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Tuesday, December 15, 2015

Let's get this strai(gh)t

I was reading something this week that referred to someone's "straightened financial circumstances". 

What they meant was "straitened". "Strait(en)" and "straight(en)" are two altogether different words that just ended up being pronounced the same way.

"Straight" (i.e. not crooked) started out as a past participle of "stretch" (strecchen in Old English). If something was strecht or streght (with a throat-clearing "ch" sound) to its full extent, it obviously had no kinks in it, so "straight" evolved on its own, independently from "stretch", to mean "with no bends". Over time we lost the phlegmy "ch/gh" in the pronunciation (but of course not in the spelling, we are English after all) and ended up with a pronunciation identical to that of the completely different word, "strait"

"Strait" came into English after "strecht/streght/straight", from the Old French word estreit (tight, close, narrow), which became in modern French étroit. This word derived from the Latin strictus, the past participle of stringĕre (to tighten, bind tightly). So the meaning of (e)streit was the complete opposite of streght: instead of describing something stretched to its maximum, it described something restricted to its minimum, usually causing hardship. 

Close-fitting garments were "strait"; houses and rooms and cages were "strait"; paths and mountain passes and narrow bodies of water were "strait".

Just as your accommodation could be "strait", so could your financial circumstances. We can all identify with a character from the Canterbury Tales  who complains, "My wages been ful streite and ful smale."

(E)streit/strait was also a noun designating a narrow or tight place, a narrow body of water, and a distressing circumstance.

Surprisingly for a word that has had many useful meanings since it first landed in English in the 14th century, "strait" is now only alive for the narrow body of water, and in a few expressions. Even in those, it is losing the battle against the much better known "straight". 

straitlaced: originally this meant "wearing a bodice or corset that was tightly laced", but very quickly came to apply to people with strict or rigid moral attitudes. It and "straitjacket" are now also spelled "straightlaced" and "straightjacket" frequently enough that dictionaries list these as variants; indeed "straightlaced" is the more common spelling in the Oxford English Corpus.

"Dire (or desperate) straits" is such a fixed expression in English that you might think it has been with us forever, but in fact it is relatively recent. The earliest example I could find of "dire straits" referred to literal straits (the body of water) in 1780:
The Argonautics of Apollonius Rhodius: In Four Books
"When now the heroes through the vast profound
Reach the dire straits with rocks encompass'd round"

The earliest metaphorical use I could find was in an 1809 translation of plays by Euripides
MENELAUS. Shall I submit My hands in silence to the galling chain ?

HELEN. You know not how to act in these dire straits To which we are reduc'd

For "desperate straits", the earliest I could find was from a book called The Way Made Plain by James Hall Brookes, dating from 1816:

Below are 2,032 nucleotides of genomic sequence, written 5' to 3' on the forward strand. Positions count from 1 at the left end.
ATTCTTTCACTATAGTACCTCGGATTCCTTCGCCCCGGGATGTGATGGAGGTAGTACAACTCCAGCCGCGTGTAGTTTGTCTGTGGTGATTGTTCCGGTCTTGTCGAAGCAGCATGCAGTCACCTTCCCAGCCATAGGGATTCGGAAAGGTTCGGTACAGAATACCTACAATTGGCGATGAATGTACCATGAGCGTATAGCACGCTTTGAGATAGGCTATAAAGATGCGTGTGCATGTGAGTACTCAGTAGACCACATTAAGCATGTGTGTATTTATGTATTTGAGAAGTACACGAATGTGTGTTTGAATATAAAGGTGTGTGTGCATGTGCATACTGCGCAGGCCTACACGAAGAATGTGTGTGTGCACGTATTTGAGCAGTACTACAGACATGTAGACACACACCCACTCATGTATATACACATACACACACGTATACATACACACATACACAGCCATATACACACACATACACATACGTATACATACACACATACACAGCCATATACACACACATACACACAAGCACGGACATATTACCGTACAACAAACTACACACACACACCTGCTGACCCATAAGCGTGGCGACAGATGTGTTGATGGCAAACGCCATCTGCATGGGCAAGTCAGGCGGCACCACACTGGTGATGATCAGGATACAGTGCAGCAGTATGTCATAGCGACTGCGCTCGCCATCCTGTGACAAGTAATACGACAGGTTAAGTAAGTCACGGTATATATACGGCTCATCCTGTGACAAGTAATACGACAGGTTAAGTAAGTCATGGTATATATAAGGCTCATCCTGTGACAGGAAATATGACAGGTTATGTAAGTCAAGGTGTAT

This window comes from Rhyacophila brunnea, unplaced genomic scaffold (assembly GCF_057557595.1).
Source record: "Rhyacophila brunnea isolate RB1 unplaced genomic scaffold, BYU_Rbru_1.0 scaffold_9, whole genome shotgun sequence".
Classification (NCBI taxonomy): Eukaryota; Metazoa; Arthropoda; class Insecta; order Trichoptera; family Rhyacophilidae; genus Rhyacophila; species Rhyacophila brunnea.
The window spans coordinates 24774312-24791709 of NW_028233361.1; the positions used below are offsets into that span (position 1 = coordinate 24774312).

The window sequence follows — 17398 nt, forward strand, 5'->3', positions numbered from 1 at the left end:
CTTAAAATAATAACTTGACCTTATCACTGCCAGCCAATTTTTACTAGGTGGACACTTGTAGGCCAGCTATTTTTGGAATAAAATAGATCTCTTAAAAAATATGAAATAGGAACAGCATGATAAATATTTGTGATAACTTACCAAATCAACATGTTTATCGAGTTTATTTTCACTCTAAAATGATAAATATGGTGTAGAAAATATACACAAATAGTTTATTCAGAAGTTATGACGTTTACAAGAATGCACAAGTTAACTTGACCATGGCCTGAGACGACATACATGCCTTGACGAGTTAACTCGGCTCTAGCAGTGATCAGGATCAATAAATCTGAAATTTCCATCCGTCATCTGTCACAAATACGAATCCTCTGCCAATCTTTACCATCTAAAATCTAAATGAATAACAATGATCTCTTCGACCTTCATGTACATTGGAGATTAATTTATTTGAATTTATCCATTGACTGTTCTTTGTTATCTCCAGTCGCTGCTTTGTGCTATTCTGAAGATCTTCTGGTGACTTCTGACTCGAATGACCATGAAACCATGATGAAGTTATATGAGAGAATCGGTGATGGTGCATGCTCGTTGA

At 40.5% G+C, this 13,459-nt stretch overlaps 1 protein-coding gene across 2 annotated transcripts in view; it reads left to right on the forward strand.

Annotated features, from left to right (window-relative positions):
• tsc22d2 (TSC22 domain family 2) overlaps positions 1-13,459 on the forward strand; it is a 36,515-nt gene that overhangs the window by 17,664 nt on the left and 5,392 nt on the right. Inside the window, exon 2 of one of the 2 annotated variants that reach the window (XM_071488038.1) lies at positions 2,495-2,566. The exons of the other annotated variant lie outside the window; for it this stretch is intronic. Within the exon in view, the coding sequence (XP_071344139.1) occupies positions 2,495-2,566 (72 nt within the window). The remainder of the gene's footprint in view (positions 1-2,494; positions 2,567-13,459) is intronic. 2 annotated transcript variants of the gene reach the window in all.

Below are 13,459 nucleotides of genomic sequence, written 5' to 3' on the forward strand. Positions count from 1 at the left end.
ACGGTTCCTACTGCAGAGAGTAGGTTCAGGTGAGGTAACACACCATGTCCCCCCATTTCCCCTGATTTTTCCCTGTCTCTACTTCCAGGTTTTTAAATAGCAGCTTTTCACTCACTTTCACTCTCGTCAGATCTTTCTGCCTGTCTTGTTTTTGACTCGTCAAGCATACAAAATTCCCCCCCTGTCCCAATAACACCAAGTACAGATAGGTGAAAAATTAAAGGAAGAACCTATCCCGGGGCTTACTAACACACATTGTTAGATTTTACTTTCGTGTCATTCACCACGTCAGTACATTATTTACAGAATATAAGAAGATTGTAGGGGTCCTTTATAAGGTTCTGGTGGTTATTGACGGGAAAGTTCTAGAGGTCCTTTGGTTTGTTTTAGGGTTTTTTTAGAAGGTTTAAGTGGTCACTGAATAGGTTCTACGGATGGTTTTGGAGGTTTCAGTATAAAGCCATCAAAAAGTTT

The Russian mother, who threw one and another, and then another, of her children to the howling wolves pursuing her sleigh, showed the desperate straits to which she was driven to save her life ;
Straitened circumstances have been with us since the 1600s, and this particular expression is going strong, along with "straitened times". Although the urge to spell it "straightened" is no doubt strong, editors have managed, judging by corpus evidence, to keep this at bay.

Who knows, though, if "straightjacket" and "straightlaced" are any indicator, perhaps "straitened" will eventually become "straightened".  

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  1. Amazing timing - I was just trying to defend my use of "straitened texts" to describe overediting. I think it works . . .

  2. I suppose texts could be both straitened and straightened by editing! I think straitened for overedited is a great image. The text struggling in a straitjacket or as if in a strait-laced corset.

  3. Thanks - it's always hard to decide whether to keep a phrasing that someone challenges. I like it, but evidently it looks like a typo.

  4. Hello,

    I wonder what the story of "dire" is ...


  5. Dear Wordlady:
    I learned somewhere in the dim past that a hamlet is a small village centred around a church. Now the Maclean's Magazine Quiz (Jan. 4, 2016, p.88) says that a hamlet is a village too small to have a church. Which is the traditional understanding of the word "hamlet"?

    1. OED says this: a. A group of houses or small village in the country; esp. a village without a church, included in the parish belonging to another village or a town. (In some of the United States, the official designation of an incorporated place smaller than a village.) Merriam-Webster simply says "a small village". It doesn't seem that churchlessness (or otherwise) is a defining characteristic


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Canada's Word Lady, Katherine Barber is an expert on the English language and a frequent guest on radio and television. She was Editor-in-Chief of the Canadian Oxford Dictionary. Her witty and informative talks on the stories behind our words are very popular. Contact her at wordlady.barber@gmail.com to book her for speaking engagements; she can tailor her talks to almost any subject. She is also available as an expert witness for lawsuits.